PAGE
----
I was sad to leave Tom, but I have since been regularly updated about his adventures and discoveries. When I feel overcome with grief at the violence and cruelty to which our species subjects countless creatures as a matter of course, I think of Tom, in all his inner and outer resplendence, and the wonderful community of caring people at VINE, and I am filled with hope.

Tiny Tom is a formerly farmed turkey of a breed favored by purveyors of purportedly “humane” meat. Zipporah Weisberg is a Postdoctoral Fellow in Animal Ethics at Queen’s University in Ontario who also works with Queen’s Animal Defense.


After meeting Tiny Tom during a volunteer work day at VINE Sanctuary, Zipporah elected to sponsor him. Click here to learn how you can join the sanctuary community by sponsoring a turkey or other sanctuary resident.

8 comments to The Immeasurable Magic of Tiny Tom

  • Dallas Rising
    Many years ago I did open investigations on some factory farms. Battery cage facilities and turkey sheds. They turkeys really stuck with me because they were not in cages and had the ability to flee or approach. I expected them to move away from a human form, and the vast majority did. But when a couple of them started to tentatively move toward me after I remained still for a while, it nearly broke my heart. There is something disarming about the way turkeys can be completely baffling as “other” one moment and then suddenly connect. That moment when we humans can get past the “othering” and simply receive them is magical indeed.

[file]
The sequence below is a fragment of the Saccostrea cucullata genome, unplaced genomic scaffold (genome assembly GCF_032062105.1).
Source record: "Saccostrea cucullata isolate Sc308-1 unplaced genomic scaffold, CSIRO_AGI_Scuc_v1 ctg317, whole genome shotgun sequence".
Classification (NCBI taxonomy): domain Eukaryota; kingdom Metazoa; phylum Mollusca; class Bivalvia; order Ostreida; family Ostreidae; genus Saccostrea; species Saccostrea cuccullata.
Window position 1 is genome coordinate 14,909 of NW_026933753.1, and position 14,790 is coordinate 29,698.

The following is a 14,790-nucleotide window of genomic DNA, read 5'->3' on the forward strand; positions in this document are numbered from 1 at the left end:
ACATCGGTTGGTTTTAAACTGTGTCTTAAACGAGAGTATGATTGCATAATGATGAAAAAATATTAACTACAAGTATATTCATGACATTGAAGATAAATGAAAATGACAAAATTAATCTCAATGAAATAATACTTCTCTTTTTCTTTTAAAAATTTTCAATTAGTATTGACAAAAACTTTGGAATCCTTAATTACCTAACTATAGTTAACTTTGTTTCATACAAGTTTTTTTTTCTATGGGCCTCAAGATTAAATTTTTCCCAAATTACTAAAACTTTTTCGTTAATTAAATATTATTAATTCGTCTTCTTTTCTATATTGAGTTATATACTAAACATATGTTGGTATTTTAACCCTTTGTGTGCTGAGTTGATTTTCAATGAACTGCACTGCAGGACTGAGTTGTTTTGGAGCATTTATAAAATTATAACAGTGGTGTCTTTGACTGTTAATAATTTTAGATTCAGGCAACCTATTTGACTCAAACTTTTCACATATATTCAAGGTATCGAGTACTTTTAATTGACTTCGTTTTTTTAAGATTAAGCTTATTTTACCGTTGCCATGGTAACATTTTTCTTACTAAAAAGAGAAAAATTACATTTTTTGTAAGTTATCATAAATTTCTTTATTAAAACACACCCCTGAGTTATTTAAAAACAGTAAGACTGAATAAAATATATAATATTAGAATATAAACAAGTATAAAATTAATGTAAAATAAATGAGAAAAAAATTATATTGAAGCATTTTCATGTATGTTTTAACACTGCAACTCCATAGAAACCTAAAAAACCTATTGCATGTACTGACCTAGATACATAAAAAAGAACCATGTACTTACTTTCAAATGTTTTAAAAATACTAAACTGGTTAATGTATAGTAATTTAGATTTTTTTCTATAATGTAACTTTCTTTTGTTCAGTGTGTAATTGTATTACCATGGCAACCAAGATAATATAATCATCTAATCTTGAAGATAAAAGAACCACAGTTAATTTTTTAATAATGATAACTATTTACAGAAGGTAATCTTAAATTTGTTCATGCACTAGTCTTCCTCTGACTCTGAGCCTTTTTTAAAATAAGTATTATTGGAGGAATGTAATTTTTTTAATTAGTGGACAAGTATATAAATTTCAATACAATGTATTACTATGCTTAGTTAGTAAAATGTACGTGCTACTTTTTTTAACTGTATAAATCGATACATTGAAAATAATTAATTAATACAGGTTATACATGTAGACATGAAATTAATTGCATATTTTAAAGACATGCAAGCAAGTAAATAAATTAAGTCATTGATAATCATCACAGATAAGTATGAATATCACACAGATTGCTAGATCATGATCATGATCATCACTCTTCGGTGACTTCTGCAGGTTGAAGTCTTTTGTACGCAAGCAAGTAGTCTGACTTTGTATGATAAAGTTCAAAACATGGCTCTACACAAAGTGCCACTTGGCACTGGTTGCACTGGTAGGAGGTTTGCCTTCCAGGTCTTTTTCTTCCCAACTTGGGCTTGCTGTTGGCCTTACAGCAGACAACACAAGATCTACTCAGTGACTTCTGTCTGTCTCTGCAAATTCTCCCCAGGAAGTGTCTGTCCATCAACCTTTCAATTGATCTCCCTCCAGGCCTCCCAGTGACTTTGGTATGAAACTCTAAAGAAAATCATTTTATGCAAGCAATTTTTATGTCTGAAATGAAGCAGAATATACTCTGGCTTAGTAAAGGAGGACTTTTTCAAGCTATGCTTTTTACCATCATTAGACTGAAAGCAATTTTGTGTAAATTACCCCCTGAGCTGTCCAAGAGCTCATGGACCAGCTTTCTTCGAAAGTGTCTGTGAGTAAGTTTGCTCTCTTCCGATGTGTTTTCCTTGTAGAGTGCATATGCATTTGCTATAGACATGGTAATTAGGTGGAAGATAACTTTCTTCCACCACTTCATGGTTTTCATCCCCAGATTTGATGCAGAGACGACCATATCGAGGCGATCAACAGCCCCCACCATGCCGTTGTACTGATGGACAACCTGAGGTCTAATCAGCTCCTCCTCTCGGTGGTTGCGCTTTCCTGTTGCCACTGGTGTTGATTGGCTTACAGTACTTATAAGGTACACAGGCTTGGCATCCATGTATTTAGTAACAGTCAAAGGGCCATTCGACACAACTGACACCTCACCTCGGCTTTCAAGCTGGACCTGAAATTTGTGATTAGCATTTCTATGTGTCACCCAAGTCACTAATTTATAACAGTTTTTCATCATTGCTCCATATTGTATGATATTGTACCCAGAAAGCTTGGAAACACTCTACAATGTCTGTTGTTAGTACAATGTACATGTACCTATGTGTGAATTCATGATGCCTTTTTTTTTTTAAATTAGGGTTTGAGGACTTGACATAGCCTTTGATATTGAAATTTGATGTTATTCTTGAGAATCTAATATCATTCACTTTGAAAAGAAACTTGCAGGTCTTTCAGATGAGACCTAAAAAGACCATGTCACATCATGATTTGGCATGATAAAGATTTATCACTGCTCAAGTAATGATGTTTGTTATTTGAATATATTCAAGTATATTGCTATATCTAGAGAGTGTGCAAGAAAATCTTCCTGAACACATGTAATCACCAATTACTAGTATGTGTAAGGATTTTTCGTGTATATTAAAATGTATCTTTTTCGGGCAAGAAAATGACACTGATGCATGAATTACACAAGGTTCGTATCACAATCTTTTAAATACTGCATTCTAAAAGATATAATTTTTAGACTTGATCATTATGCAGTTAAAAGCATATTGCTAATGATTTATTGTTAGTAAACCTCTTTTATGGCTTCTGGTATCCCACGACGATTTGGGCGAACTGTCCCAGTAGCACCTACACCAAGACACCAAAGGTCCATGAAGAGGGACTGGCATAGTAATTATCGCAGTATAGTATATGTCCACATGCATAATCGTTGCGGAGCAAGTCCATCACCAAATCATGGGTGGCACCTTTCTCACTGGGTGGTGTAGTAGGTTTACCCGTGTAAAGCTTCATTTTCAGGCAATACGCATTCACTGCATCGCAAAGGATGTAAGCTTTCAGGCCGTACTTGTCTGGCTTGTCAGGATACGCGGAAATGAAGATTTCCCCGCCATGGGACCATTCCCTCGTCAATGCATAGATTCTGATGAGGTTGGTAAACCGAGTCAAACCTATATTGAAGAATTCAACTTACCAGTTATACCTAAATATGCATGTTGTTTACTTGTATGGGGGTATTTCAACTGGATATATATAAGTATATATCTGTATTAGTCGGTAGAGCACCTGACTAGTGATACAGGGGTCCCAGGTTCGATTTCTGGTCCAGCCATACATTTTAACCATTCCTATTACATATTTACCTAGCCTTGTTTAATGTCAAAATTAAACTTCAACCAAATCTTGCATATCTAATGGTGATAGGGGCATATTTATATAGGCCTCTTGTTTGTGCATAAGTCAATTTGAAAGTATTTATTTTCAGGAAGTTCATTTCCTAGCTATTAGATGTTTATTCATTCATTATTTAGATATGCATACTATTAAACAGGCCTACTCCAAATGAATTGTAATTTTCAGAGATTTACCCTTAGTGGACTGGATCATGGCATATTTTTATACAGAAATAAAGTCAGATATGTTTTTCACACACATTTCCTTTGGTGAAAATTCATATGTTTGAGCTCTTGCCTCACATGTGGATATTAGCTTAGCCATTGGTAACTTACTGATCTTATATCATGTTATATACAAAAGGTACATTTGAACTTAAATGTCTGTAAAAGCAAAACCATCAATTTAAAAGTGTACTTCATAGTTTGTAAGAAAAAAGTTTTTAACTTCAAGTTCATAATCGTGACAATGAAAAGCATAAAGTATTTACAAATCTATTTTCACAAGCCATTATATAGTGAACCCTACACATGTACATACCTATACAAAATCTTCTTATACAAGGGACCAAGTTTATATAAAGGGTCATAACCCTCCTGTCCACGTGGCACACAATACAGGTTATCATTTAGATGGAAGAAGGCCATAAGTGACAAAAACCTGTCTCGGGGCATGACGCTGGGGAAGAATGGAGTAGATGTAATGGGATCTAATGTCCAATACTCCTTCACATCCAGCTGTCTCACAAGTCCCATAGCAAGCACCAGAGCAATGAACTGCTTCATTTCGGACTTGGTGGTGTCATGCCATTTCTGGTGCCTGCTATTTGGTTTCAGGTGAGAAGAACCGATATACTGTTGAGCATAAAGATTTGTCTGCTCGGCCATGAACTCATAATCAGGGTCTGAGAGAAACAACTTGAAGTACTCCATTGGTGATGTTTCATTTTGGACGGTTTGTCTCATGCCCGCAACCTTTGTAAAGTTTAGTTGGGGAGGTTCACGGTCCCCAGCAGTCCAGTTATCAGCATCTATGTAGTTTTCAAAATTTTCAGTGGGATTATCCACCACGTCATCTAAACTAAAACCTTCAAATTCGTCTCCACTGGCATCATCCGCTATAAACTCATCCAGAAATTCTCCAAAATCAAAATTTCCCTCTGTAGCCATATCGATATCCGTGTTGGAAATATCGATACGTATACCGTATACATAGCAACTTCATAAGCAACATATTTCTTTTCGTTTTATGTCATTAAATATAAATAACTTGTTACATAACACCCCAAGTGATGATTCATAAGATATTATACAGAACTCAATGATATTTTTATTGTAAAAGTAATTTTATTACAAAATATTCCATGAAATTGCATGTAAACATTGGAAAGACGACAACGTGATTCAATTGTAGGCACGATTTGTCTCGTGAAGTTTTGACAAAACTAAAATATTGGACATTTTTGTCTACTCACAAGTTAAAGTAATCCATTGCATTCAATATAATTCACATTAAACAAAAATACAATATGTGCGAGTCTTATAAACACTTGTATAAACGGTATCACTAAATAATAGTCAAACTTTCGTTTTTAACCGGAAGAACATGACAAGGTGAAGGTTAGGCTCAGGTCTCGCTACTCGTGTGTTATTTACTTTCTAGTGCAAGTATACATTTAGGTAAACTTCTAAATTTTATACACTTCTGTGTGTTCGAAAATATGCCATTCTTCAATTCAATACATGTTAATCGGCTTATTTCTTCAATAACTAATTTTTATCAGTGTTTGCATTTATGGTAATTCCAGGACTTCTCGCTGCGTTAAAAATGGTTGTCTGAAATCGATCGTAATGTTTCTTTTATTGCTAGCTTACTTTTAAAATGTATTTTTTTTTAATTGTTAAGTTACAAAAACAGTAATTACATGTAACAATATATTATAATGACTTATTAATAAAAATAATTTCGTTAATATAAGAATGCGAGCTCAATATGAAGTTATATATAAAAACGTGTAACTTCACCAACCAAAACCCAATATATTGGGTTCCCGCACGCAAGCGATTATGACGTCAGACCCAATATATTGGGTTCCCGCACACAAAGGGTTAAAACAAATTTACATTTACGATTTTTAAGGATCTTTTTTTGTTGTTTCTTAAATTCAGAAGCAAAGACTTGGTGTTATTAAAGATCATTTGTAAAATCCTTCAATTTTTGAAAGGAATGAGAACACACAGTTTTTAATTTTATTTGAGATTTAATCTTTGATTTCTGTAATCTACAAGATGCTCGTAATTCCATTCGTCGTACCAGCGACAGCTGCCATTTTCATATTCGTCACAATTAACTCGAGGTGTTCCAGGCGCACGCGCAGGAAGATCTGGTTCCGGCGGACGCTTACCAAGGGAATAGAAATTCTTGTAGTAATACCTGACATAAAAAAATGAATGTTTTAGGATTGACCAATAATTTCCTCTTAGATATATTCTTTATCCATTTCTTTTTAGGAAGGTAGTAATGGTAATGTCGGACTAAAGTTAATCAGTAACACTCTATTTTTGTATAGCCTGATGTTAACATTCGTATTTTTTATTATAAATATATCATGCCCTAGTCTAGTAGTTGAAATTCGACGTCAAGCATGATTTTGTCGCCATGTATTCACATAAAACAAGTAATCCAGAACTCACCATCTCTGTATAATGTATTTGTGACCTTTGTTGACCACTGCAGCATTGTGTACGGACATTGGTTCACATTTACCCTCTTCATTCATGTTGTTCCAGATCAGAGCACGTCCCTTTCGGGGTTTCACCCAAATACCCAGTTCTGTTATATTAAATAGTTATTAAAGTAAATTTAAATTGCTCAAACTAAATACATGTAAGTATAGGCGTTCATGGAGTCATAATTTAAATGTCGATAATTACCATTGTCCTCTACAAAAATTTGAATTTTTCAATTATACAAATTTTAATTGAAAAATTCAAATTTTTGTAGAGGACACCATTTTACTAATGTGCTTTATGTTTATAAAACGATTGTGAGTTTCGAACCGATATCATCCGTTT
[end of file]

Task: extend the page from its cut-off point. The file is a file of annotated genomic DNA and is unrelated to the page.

Thanks for the beautiful story.

  • Charlotte
    What a beautiful story, so beautifully told. Thank you so much for your post.
  • Some people claim they can see the aura of other humans. I have never been able to see this radiation of colours that is said to reflect the thoughts and feelings of another human. I don’t think many people claim to see it. Yet, the fact that the concept even exists demonstrates how desperately we strive to express ourselves and to accurately read other humans. My guess is that this desperation comes from the fact that we are not really very astute at reading other humans. We often, for instance, have to look closely to see if someone is crying. We don’t automatically pick up on someone else’s sadness.